Sir Nicholas Soames told the Daily Telegraph the incident in which the word “racist” was scrawled on the monument shows that British society has “lost its compass”. It comes as Prime Minister Boris Johnson said on Friday it was “shameful” that the statue of the former prime minister, who helped lead Britain to victory against Hitler in the Second World War, was at “risk of attack by violent protesters”.
The Conservative Party leader said the country had “made huge progress in tackling racism” and would continue to do so.
But, after saying he understood “why people feel outraged” at what happened to George Floyd in the United States, he urged people to stay away from protests scheduled for the weekend, predicting they would “end in deliberate and calculated violence”.
Sir Nicholas backed Mr Johnson’s condemnation of disorder during last weekend’s Black Lives Matter protests.
He told The Telegraph: “I find it extraordinary that millions and millions of people all over the world who look up to Britain will be astonished that a statue of Churchill and the Cenotaph, our national war memorial, could have been defaced in this disgusting way.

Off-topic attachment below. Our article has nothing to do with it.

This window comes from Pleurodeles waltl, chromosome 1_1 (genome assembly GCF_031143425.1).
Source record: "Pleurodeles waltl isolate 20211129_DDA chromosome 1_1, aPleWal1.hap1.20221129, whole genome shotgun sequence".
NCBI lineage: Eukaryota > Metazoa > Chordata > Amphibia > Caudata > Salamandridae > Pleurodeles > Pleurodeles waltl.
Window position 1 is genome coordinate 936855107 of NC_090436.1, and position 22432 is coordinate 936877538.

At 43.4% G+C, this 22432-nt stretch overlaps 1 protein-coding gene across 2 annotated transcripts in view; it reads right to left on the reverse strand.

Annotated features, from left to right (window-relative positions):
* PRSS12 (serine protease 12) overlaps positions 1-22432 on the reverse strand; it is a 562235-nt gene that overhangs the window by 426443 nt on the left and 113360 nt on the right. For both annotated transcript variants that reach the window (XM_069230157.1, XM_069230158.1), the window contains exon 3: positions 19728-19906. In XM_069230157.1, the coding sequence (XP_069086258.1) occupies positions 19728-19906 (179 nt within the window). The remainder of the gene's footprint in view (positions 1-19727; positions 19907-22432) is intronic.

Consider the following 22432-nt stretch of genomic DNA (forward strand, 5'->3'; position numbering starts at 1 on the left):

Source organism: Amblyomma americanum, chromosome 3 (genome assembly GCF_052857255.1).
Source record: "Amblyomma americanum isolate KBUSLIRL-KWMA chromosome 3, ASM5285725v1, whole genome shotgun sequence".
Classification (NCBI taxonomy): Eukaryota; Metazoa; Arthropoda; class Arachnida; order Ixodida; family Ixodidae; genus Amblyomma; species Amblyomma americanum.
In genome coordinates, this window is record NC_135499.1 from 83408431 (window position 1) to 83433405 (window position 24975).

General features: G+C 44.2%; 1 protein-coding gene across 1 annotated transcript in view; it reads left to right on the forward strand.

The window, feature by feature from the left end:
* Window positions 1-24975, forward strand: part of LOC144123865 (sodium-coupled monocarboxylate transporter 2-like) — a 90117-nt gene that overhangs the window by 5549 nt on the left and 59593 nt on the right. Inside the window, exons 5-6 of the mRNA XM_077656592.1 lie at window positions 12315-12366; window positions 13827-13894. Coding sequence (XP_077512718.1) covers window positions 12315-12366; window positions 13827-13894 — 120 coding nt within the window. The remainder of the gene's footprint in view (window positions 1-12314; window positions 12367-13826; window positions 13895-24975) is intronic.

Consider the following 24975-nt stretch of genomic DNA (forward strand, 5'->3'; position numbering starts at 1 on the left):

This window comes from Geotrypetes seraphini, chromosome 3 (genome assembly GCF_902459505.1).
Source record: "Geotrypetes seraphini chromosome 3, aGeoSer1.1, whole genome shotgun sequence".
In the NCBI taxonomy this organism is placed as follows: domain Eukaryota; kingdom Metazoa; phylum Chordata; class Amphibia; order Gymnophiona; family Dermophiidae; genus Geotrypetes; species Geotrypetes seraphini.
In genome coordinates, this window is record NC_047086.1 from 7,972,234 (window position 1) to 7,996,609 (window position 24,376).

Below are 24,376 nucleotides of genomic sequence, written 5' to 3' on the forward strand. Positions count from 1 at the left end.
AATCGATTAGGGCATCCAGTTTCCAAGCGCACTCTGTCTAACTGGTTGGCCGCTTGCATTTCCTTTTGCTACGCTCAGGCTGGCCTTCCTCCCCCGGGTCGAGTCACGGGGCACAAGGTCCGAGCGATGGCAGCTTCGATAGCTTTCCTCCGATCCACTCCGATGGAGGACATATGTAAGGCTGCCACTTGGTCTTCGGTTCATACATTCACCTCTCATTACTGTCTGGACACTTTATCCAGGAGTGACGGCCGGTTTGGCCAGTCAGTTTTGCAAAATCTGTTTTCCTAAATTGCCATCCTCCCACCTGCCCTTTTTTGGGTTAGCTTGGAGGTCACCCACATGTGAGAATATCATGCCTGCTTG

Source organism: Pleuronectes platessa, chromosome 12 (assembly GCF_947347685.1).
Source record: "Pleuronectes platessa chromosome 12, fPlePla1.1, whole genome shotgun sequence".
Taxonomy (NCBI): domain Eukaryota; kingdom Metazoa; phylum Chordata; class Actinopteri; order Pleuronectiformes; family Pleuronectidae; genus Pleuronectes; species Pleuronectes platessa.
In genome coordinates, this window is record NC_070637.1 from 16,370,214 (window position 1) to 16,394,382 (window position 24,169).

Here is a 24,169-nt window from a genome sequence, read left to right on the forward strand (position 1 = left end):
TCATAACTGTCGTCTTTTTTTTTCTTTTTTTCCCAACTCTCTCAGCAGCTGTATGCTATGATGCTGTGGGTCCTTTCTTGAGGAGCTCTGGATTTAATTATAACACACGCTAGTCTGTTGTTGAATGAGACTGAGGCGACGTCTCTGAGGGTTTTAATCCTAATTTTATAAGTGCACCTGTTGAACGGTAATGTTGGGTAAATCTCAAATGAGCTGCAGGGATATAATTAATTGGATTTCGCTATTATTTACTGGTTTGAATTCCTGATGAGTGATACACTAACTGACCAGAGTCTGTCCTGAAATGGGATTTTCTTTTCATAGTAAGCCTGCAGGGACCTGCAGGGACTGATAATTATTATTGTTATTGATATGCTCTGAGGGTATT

“These people who are marching did not set out to do this, but a very, very small, extremely explosive group of people who have made a practice of hijacking entirely responsible demonstrations are behaving in an unspeakable and cowardly manner.
“It feels like a society that has lost its compass.”
He also said London mayor Sadiq Khan was right to heed police advice and board up the statue and the nearby Cenotaph.
Meanwhile, Home Secretary Priti Patel has called for the statue in Parliament Square to be uncovered “immediately”.
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In an attempt to avoid a repeat of last week’s violent clashes with police, protesters have been told they must stick to the planned route from Hyde Park to Whitehall.
Officers fear the anti-racism protests sparked by the death of George Floyd in the US last month could be targeted by counter-demonstrations by far-right groups.
Commander Bas Javid from London’s Metropolitan Police, added: “I absolutely understand why people want to make their voices heard.
“There is a really strong depth of feeling out in the communities, but the Government direction is that we remain in a health pandemic and people are asked not to gather in large groups.
“By doing so, you are putting your own safety, and that of your family or friends at risk. We are asking you not to come to London, and let your voices be heard in other ways.
“We all saw the crowds that came together last weekend, and the demonstration on the whole was peaceful and reinforced the legitimacy of feelings within our communities.”